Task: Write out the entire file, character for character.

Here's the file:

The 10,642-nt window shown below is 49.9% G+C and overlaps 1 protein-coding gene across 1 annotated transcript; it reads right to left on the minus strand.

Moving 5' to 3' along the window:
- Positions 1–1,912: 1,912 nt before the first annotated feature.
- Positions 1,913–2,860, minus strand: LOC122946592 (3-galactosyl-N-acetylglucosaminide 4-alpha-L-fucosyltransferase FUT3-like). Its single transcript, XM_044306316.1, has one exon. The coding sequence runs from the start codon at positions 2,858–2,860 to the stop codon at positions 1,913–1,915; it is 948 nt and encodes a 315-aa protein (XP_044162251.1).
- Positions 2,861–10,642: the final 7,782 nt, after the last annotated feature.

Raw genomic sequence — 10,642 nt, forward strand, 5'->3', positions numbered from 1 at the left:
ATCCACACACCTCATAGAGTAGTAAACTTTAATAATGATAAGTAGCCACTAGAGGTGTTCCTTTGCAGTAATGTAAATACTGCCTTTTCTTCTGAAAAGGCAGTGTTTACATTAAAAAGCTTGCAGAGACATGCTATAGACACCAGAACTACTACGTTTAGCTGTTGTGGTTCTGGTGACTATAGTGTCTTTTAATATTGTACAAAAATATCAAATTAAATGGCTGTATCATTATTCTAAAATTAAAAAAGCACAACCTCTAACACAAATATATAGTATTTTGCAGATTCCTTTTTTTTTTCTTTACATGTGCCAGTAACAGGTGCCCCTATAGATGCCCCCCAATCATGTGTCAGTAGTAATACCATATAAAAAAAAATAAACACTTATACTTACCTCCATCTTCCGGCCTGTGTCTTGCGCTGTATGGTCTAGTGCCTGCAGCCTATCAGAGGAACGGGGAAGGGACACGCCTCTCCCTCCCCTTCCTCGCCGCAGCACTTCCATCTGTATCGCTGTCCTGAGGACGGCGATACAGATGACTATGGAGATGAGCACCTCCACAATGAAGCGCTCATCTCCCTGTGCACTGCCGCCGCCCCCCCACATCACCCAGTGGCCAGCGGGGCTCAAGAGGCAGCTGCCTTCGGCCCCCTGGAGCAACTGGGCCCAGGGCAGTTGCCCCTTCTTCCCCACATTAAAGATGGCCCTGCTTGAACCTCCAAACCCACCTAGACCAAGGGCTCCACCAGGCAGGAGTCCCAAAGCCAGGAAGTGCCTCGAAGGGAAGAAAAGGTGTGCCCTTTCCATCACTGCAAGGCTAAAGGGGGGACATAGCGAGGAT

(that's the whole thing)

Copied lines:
The 10,642-nt window shown below is 49.9% G+C and overlaps 1 protein-coding gene across 1 annotated transcript; it reads right to left on the minus strand.

Moving 5' to 3' along the window:
- Positions 1–1,912: 1,912 nt before the first annotated feature.
- Positions 1,913–2,860, minus strand: LOC122946592 (3-galactosyl-N-acetylglucosaminide 4-alpha-L-fucosyltransferase FUT3-like). Its single transcript, XM_044306316.1, has one exon. The coding sequence runs from the start codon at positions 2,858–2,860 to the stop codon at positions 1,913–1,915; it is 948 nt and encodes a 315-aa protein (XP_044162251.1).
- Positions 2,861–10,642: the final 7,782 nt, after the last annotated feature.

Raw genomic sequence — 10,642 nt, forward strand, 5'->3', positions numbered from 1 at the left:
ATCCACACACCTCATAGAGTAGTAAACTTTAATAATGATAAGTAGCCACTAGAGGTGTTCCTTTGCAGTAATGTAAATACTGCCTTTTCTTCTGAAAAGGCAGTGTTTACATTAAAAAGCTTGCAGAGACATGCTATAGACACCAGAACTACTACGTTTAGCTGTTGTGGTTCTGGTGACTATAGTGTCTTTTAATATTGTACAAAAATATCAAATTAAATGGCTGTATCATTATTCTAAAATTAAAAAAGCACAACCTCTAACACAAATATATAGTATTTTGCAGATTCCTTTTTTTTTTCTTTACATGTGCCAGTAACAGGTGCCCCTATAGATGCCCCCCAATCATGTGTCAGTAGTAATACCATATAAAAAAAAATAAACACTTATACTTACCTCCATCTTCCGGCCTGTGTCTTGCGCTGTATGGTCTAGTGCCTGCAGCCTATCAGAGGAACGGGGAAGGGACACGCCTCTCCCTCCCCTTCCTCGCCGCAGCACTTCCATCTGTATCGCTGTCCTGAGGACGGCGATACAGATGACTATGGAGATGAGCACCTCCACAATGAAGCGCTCATCTCCCTGTGCACTGCCGCCGCCCCCCCACATCACCCAGTGGCCAGCGGGGCTCAAGAGGCAGCTGCCTTCGGCCCCCTGGAGCAACTGGGCCCAGGGCAGTTGCCCCTTCTTCCCCACATTAAAGATGGCCCTGCTTGAACCTCCAAACCCACCTAGACCAAGGGCTCCACCAGGCAGGAGTCCCAAAGCCAGGAAGTGCCTCGAAGGGAAGAAAAGGTGTGCCCTTTCCATCACTGCAAGGCTAAAGGGGGGACATAGCGAGGAT